Separate ministries of education exist for Belgium's Dutch-speaking, French-speaking, and German-speaking communities.

Country Overview

Belgium is only some 30,000 square kilometers, but through the centuries, it has been a major European battleground, from the dunes in the north through the Flemish lowlands, to the southern forests of the Ardennes hills. Since it gained independence from the Netherlands in 1830, it has managed, remarkably, to reconcile the regional and cultural identities of three areas that each speaks a different language, Dutch, French, and German. Belgium was occupied by Germany during World Wars I and II. Since then, Belgium has experienced strong economic growth; it is known worldwide for its beers and fine chocolate. Today its capital, Brussels, is the headquarters of the European Union and the North Atlantic Treaty Organization (NATO), along with many European academic associations.


The climate is maritime temperate, with significant precipitation in all seasons (Köppen climate classification: Cfb; the average temperature is 3 °C (37.4 °F) in January, and 18 °C (64.4 °F) in July; the average precipitation is 65 mm (2.6 in) in January, and 78 mm (3.1 in) in July).[3] Belgium has mild winters and cool summers and is rainy, humid and cloudy.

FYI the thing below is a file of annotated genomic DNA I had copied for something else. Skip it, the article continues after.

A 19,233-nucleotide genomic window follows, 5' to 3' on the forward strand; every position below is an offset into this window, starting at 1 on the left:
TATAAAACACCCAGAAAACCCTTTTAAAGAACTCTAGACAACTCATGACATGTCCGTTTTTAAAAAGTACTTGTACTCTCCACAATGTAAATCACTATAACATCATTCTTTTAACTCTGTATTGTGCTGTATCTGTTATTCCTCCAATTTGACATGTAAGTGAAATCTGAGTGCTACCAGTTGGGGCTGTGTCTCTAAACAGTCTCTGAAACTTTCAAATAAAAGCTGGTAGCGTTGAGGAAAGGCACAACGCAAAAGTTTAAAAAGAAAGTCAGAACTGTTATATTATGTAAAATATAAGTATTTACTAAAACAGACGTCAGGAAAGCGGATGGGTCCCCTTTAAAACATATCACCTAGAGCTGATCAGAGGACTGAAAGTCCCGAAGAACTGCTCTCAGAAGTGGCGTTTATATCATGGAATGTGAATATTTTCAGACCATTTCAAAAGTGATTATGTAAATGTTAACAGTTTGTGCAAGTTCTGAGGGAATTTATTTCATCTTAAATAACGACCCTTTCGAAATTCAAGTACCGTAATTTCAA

Annual rainfall
Monthly average rainfall: January 82 mm (3 inches); April 53 mm (2 inches); July 58 mm (2.2 inches); October 85 mm (3 inches).





Overview of Higher Education

Education in Brussels is officially bilingual (Dutch and French). Elsewhere, separate ministries of education exist for the country’s Flemish (Dutch-speaking), Walloon (French-speaking) and German-speaking communities. The Flemish community  oversees seven institutions of higher learning, while the Walloon community oversees nine. All the same, some 60 percent of postsecondary students attend Roman Catholic universities.
In 2004-05 all three communities began to implement systemic reforms in accordance with the Bologna Process, the effort at coordinating higher education within Europe. The bachelor’s degree replaces a number of different degrees, yet courses largely continue to be defined by periods of general introduction followed by specialization, with each period lasting two to three years. The master’s degree largely resembles pre-existing degrees. Anyone with a bachelor's degree must wait at least two years before pursuing a doctorate. 
Some 65,000 students were enrolled in universities in 2008. About 20 percent of students receive scholarships; others commonly receive grants through a national fund.
(Sources: European Union, BBC, The Europa World of Learning)

Number of Colleges, Universities, Technical Institutes

Number of Colleges, Universities, and Technical Institutes (total): 98

Number of Higher Education Students

Number of students enrolled: 394,000

Number of international students enrolled: 24,854

Contact Information

Flemish Ministry of Education and Training

Hendrik Conscience Building, 5 King Albert II-laan 15, 1210 Brussels

Web site: http://www.ond.vlaanderen.be/english

Phone:  32 2 553 50 70

E-mail: theo.mardulier@ond.vlaanderen.be

Contact: Theo Mardulier, Representative Board Member